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“I don’t own a second of my life, so much so that my mom is scheduling in dinners,” Rita Ora — the blonde-haired, red-lipped British chanteuse — said, speaking from the Cannes Film Festival. “It’s been insane.”
Indeed, it’s been a whirlwind for the 23-year-old Ora, who has been globe-trotting nonstop to promote her latest single, “I Will Never Let You Down.” But in the past few weeks, whether it has been from a party or on stage, Ora has been diligent in promoting something else: her own clothing line. A close look at her Instagram — with her 2.1 million followers — shows the singer sporting an array of Adidas items, from hoodies and track jackets to shell-toe sneakers and beanies.
In the same vein as Pharrell Williams, who unveiled his partnership with the German activewear brand in March, and following fellow Brit designer Mary Katrantzou, Ora revealed today that she would be the first female artist collaborator for Adidas.
“I’m a massive fan of the brand,” she told WWD. “I grew up working at a sneaker store when I was 16 and am a huge sneakerhead. It’s so cool that I’m able to do this with a brand that I sold when I was younger.”
The line will come in five different capsules rolling out with three global launch days: Aug. 21 for the “Black” line; Sept. 4, for the “Pastel” and “Colorblock Packs” lines, and Nov. 1 for the “Spray” and “Roses” lines. The items will include footwear, apparel, outerwear and accessories ranging in price from $30 for a beanie to $500 for a leather varsity jacket.
The collaboration will go on for three seasons until fall 2015.
The “Black” line — based off of Ora’s London look — will be sold exclusively through selected Adidas Originals stores and on their Web site. Items will include a leather jacket with glow-in-the-dark tooling, a transparent rain jacket, a boyfriend jacket with reptile-embossed leather and wool, and a new pair of sneakers.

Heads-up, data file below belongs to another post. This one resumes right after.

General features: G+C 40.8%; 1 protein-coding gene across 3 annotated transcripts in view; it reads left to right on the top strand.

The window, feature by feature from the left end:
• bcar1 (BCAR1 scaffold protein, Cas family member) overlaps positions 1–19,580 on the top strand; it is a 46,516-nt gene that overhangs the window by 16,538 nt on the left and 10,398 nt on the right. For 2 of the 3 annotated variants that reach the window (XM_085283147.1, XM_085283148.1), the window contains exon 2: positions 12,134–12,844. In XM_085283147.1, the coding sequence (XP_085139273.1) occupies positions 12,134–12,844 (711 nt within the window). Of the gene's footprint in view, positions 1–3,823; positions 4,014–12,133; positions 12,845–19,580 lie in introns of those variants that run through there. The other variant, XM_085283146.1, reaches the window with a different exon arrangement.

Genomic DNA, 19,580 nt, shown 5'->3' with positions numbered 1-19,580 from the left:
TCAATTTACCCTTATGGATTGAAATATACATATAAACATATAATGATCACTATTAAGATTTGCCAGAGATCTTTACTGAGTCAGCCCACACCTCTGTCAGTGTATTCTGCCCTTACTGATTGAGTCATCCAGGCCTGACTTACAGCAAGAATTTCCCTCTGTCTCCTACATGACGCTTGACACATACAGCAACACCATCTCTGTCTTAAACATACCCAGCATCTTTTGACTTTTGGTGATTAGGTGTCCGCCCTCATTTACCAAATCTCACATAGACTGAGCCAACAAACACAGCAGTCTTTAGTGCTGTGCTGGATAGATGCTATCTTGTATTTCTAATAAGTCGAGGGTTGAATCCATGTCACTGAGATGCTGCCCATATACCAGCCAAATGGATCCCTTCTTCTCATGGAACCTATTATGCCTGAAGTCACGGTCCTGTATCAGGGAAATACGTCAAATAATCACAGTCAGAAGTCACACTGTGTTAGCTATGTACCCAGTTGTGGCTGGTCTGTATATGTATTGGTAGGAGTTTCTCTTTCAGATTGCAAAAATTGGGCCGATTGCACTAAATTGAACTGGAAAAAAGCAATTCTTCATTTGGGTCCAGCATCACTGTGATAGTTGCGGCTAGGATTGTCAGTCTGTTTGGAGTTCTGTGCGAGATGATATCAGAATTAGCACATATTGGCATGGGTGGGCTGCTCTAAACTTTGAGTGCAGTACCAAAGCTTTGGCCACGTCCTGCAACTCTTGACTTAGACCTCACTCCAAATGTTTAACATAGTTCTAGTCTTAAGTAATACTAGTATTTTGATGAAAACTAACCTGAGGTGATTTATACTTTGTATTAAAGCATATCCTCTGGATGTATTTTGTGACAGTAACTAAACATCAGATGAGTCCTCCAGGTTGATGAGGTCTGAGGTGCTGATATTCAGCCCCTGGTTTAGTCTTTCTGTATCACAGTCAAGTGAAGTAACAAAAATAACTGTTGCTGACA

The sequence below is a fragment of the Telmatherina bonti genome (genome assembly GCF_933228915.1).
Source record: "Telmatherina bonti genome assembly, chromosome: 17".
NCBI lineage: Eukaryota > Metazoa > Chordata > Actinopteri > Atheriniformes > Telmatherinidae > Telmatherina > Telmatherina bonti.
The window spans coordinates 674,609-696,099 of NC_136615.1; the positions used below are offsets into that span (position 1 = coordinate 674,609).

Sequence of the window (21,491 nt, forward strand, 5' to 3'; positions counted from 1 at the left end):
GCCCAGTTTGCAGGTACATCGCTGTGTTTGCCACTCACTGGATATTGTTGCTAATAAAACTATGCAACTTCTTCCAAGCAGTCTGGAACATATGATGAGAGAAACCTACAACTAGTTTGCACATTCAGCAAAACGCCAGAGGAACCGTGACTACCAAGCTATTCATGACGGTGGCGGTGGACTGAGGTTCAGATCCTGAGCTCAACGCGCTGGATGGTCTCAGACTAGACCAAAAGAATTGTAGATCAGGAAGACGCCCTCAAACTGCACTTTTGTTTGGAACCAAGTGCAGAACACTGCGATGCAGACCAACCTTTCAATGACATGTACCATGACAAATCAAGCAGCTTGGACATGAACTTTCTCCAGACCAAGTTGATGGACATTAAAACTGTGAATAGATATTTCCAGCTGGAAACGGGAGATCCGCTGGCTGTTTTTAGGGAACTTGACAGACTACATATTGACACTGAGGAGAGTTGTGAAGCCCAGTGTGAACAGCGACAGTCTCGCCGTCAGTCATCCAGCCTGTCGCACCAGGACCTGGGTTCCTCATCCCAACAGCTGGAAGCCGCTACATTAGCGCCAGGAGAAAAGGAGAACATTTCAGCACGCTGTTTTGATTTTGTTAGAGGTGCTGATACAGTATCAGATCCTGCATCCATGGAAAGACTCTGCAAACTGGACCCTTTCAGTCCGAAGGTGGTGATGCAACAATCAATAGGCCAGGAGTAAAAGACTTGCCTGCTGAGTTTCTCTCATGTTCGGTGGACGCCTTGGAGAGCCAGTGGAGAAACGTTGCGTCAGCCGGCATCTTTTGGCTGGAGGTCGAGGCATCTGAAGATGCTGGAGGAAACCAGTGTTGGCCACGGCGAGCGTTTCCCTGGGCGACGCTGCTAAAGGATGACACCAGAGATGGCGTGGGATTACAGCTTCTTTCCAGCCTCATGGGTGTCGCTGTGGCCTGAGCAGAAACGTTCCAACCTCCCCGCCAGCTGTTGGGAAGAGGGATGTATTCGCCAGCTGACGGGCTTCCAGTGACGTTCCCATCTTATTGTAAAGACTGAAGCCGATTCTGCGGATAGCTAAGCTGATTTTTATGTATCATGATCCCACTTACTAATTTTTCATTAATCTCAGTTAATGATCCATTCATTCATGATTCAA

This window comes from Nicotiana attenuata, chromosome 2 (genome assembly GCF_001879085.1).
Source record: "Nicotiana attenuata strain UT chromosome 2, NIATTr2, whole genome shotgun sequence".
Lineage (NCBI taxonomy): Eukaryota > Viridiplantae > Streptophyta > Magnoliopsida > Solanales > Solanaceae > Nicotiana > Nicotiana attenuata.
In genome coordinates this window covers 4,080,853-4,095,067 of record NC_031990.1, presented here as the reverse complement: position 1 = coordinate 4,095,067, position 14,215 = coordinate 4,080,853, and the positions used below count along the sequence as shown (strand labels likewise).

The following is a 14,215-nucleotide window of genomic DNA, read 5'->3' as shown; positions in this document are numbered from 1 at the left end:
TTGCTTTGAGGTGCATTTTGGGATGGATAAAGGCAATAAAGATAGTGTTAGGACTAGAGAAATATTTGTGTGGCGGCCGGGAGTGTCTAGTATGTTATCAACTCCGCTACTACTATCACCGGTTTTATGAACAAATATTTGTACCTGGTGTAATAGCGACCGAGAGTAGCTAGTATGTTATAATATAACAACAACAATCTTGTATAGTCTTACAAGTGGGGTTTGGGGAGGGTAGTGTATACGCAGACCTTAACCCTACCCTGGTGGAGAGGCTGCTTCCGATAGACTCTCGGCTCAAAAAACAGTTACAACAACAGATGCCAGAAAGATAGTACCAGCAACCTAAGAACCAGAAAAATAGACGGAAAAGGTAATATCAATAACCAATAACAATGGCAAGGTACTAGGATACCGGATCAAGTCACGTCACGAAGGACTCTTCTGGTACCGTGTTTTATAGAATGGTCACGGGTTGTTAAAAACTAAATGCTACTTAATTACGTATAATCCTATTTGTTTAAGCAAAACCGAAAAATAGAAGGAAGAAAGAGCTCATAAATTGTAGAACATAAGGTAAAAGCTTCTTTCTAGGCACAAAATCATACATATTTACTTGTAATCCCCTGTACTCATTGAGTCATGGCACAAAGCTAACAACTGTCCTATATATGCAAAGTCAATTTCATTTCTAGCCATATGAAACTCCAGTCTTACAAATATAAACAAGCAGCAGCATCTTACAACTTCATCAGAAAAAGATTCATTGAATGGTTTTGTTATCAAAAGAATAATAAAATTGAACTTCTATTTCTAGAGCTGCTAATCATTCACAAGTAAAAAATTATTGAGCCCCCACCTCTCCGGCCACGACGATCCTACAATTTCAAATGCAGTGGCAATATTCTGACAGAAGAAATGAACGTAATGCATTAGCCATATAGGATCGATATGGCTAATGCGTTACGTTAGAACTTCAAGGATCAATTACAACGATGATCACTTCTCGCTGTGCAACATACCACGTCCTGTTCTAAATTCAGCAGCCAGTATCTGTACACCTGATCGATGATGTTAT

“Rita is, first of all, an amazing person and colorful and outgoing,” said Josefine Aberg, design director of Adidas Originals, on why the company decided to collaborate with her. “She has a great way of mixing fashion and streetwear and has a big love for the brand, and it was obvious that we needed to work with her.”
Ora said that the company approached her in September during New York Fashion Week. “I’ve been around Adidas for so long growing up and actually have one of my best friends working there,” she said. “I used to hang out in the Adidas offices in L.A. for lunch when I’d visit her and in the past two years got to know everyone there.”
Ora said that after signing on, she flew to Adidas headquarters in Herzogenaurach, Germany, and went straight to work.
“I studied all of their shoes and their archives from the past 50 years,” she said. “Before I started, I wanted to meet the team that was going to do it with me. So I did a performance at their Christmas party and met everyone. I was there for four hours going through a mood board, seeing what they have, what they don’t have and bouncing back and forth with ideas. From there on, literally we’d meet every two weeks for a five-hour meeting.”
Every aspect of the collection, she said, was based off of her sensibilities and music. Others were literal.
“There’s one look based on one of my dove tattoos,” she said. “It’s the softer, more feminine side of me with its soft colors and cutouts on the sleeves with suede — you know, things that are nice to touch and feel.”
Another look is a hoodie and matching trousers with sheer side panels.
“I wanted people to be comfortable but be sexy at the same time,” she said, laughing. “The inspiration actually for that was that I used to have these trousers with these see-through panels but they got ruined in the wash and I could never find another pair.”
Though she is now contemporaries with designers like Raf Simons, Yohji Yamamoto and Stella McCartney, among others, she said she wasn’t intimidated by the challenge of design.
“I always come from the approach that they are designers and I am an artist,” she said. “The biggest advice was that [Adidas] said is to be yourself and be confident in what you’re doing and confident what you wear. When Jeremy [Scott] did Moschino and I was like, ‘Wow, aren’t you worried that McDonald’s will sue you?’ he was like, ‘You can’t worry about that stuff — the shocking things sometimes are the best things and what people want to wear.’ You have to be brave and do what you like. I think my fashion will represent that.”